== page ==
• The Bureau of Mineral Resources made a seismic survey in the western part of the Galilee Basin in the central Queensland in 1975. The aim of the survey was to obtain basic information on the extent and thickness of the western part of the basin, which is entirely concealed beneath the Eromanga Basin. The seismic survey recorded 320 km of continuous single-coverage reflection recording and 18 km of six-fold CDP recording during 87 operating days. Two major faults were mapped. The Holberton Structure, previously known from geological mapping, corresponds to a major fault in the subsurface with up to 300 m of downthrownto the west. Another major fault appears to be a southerly continuation of the Cork Fault. For the other two Galilee Basin surveys, please see L102 and L108. Raw data for this survey are available on request from clientservices@ga.gov.au - Quote eCat# 74978

  • <p>Geoscience Australia conducted a seismic survey in the central Eromanga Basin in Queensland from July to Late November 1982. This survey was a continuation of the work undertaken in 1980 and 1981 to investigate the structure, stratigraphy, geological and tectonic evolution, and petroleum potential of the area. The survey obtained 485 km of six-fold Common-Depth-Point reflection data, in the Adavale Basin, Cooladdi Trough and Pleasant Creek Arch areas.<p><b>Raw data for this survey are available on request from clientservices@ga.gov.au - Quote eCat# 74970</b>

  • <p>Geoscience Australia with assistance from the Geological Survey of Queensland conducted a seismic survey in southeast Queensland form April to December 1984. The survey set out to investigate deep structures within the earth's crust and is the first of the Australian Continental Reflection Profiling (ACORP), initiatives to study critical transects of the Australian lithosphere. The survey obtained 798 km of six-fold seismic reflection data over the Westgate Trough, Nebine Ridge, Surat Basin, Kumbarilla Ridge, and Clarence-Moreton Basin.<p><b>Raw data for this survey are available on request from clientservices@ga.gov.au - Quote eCat# 74969</b>

  • Processed Stacked and Migrated SEG-Y seismic data and section images for the Southern Carnarvon Deep Crustal Seismic Survey. This survey was conducted under a National Geoscience Agreement with the Western Australia Geological Survey. Funding was through the Onshore Energy Security Program. The objective of the survey was to image the Byro Sub-basin of the onshore Carnarvon Basin. Data are supplied as SEG-Y files and PDF images. Raw data for this survey are available on request from clientservices@ga.gov.au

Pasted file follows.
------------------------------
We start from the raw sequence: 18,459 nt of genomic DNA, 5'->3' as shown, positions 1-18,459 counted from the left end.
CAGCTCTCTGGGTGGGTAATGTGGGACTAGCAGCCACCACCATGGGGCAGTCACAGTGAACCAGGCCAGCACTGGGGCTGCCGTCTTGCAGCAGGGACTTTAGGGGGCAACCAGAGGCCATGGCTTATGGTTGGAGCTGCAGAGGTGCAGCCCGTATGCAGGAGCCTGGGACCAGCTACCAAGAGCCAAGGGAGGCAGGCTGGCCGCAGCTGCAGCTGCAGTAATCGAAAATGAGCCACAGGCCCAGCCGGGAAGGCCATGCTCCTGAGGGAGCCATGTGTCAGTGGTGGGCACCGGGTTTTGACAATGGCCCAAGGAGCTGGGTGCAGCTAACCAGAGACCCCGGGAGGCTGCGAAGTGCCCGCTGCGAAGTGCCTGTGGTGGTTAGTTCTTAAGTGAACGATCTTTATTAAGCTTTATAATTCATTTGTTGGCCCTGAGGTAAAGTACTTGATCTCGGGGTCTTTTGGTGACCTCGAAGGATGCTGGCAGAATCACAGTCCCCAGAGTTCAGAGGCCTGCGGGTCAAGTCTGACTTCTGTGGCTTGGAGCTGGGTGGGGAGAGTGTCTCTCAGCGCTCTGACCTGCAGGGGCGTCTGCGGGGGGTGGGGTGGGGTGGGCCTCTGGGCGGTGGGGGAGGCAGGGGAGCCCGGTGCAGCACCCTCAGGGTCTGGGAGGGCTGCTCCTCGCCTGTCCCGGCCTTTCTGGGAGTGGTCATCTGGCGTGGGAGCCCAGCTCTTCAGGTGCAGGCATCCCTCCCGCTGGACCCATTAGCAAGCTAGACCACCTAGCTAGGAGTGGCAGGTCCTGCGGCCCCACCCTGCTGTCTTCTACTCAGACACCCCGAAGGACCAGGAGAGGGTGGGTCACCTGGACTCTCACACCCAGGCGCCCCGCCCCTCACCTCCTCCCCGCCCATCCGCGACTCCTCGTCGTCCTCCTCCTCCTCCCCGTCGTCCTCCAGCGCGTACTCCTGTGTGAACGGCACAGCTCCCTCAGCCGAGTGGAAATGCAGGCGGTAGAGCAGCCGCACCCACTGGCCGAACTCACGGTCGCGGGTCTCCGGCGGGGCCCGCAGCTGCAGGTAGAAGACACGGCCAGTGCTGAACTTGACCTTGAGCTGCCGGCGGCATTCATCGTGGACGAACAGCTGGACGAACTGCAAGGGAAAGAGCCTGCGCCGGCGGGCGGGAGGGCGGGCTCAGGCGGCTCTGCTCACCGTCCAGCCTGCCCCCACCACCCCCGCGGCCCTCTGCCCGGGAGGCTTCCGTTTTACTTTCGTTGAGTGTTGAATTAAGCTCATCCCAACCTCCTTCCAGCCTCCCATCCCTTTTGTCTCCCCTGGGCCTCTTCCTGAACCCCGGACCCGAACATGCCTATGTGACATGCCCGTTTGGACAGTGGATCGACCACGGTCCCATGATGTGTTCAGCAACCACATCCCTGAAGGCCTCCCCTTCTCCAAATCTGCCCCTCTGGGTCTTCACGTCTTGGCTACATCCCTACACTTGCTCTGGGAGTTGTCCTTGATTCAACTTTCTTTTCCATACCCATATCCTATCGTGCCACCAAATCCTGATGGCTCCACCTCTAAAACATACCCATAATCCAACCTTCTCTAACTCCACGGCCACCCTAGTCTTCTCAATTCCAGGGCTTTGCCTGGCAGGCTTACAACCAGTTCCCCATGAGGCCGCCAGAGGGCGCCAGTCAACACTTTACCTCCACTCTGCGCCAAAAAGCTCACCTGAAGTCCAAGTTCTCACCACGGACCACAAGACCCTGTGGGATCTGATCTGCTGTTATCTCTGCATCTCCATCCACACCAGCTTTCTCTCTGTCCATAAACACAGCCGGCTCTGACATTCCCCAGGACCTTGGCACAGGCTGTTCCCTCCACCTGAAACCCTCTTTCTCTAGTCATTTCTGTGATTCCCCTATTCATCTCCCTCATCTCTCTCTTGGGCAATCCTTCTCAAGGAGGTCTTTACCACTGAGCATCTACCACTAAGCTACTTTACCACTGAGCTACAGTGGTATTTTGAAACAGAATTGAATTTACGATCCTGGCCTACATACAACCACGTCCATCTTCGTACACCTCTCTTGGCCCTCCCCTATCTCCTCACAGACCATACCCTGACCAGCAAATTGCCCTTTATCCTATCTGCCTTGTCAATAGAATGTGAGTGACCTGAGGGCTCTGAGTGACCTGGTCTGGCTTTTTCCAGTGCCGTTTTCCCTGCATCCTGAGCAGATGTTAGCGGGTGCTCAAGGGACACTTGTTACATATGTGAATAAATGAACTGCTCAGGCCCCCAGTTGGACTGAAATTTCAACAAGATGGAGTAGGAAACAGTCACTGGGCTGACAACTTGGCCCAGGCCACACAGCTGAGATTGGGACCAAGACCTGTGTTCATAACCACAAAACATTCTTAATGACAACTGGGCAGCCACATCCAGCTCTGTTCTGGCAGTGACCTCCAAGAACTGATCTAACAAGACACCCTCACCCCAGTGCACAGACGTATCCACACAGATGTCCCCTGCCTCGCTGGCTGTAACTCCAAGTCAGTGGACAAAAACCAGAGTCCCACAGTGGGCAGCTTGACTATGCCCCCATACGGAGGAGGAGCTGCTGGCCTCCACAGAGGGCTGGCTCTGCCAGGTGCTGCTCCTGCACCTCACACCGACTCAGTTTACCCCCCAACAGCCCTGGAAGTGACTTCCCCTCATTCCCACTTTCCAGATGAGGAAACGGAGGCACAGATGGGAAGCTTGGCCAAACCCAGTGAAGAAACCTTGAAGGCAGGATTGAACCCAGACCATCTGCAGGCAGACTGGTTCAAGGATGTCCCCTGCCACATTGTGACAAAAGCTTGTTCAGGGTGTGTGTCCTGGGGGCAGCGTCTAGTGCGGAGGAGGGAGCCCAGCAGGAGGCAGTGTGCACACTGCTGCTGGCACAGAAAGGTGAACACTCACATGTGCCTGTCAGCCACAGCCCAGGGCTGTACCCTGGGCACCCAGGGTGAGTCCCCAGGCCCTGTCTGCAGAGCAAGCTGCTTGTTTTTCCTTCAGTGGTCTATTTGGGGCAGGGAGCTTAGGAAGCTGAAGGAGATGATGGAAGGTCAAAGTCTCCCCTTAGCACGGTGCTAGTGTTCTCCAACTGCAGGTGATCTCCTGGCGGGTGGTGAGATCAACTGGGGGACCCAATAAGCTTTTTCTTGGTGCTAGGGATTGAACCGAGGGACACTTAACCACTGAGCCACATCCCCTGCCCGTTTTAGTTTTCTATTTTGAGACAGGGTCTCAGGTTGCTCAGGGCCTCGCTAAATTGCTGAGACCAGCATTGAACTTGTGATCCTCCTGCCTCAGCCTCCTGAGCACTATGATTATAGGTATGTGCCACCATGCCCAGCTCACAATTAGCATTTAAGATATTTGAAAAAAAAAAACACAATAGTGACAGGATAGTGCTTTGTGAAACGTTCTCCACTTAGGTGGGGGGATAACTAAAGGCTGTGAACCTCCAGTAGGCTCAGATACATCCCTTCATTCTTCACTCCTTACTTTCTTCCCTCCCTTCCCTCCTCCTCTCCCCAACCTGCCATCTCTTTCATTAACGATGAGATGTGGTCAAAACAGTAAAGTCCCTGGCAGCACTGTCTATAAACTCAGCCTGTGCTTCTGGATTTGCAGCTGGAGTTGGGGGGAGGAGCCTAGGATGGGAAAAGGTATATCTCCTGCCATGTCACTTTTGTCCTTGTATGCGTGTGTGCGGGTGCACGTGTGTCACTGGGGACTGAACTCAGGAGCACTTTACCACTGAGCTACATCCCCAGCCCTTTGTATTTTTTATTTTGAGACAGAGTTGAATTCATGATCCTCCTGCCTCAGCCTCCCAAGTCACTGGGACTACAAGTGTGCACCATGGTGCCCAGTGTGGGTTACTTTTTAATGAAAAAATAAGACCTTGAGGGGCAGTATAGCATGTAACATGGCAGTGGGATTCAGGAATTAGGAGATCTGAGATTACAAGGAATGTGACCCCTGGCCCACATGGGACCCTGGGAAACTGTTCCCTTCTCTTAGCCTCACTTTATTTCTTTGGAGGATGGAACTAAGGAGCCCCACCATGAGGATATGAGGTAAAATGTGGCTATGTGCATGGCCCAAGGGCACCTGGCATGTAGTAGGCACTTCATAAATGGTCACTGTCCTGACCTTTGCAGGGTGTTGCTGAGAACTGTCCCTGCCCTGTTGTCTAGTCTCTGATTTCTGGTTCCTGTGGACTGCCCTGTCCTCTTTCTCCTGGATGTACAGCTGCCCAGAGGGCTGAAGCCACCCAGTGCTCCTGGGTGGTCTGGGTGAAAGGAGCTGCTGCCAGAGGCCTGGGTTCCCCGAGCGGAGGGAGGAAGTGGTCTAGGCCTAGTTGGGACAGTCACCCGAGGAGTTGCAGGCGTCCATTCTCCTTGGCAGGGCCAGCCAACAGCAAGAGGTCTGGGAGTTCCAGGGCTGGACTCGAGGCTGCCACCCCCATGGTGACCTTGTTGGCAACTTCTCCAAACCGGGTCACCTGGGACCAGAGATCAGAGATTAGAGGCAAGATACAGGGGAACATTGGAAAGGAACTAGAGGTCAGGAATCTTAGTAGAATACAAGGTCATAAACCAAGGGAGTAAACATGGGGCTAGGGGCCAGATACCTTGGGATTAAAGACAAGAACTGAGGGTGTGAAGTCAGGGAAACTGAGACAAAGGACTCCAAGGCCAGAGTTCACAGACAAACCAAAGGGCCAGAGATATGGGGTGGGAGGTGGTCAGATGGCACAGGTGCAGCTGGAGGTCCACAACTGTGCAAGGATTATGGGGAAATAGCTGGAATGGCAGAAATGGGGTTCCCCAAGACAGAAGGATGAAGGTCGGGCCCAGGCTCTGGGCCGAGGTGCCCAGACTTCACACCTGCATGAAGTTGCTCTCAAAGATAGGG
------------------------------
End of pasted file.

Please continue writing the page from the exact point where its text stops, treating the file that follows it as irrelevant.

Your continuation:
• Processed seismic data (SEG-Y format) and TIFF images for the Gawler line acquired as part of the 2008 Curnamona-Gawler-Arrowie Deep Crustal Seismic Survey (L189), acquired by Geoscience Australia (GA) under the Onshore Energy Security Program (OESP). Stack and migrated data for line 08GA-G1 as well as CDP coordinates and gravity data. The Gawler line aimed to investiage the southern Gawler Province. It crosses over the Eyre Peninsula in an east -west direction and is 253km long. Raw data for this survey are available on request from clientservices@ga.gov.au

  • Processed seismic data (SEG-Y format) and TIFF images for the Curnamona - Gawler Link Dep Crustal Seismic survey (L191) acquired by Geoscience Australia (GA) in collaboration with Primary Industries and Resources South Australia (PIRSA). Stack and migrated data for line 09GA-CG1 as well as CDP coordinates data. The Curnamona- Gawler Link traverse is approximately 145km in line length and ties to the L164 Curnamona Seismic Line 03GA-CU1. Raw data for this survey are available on request from clientservices@ga.gov.au

  • Processed seismic data (SEG-Y format) and TIFF images for the Gawler-Officer-Musgrave-Amadeus (GOMA) Deep Crustal Seismic survey (L190) acquired by Geoscience Australia (GA) in collaboration with AuScope and Primary Industries and Resources South Australia (PIRSA). Stack and migrated data for line 09GA-OM1 as well as CDP coordinates data. This 634 line km traverse follows the Alice Springs to Adelaide railway line begining near Erldunda in the Northern Territory and finishing near Tarcoola in South Australia. Raw data for this survey are available on request from clientservices@ga.gov.au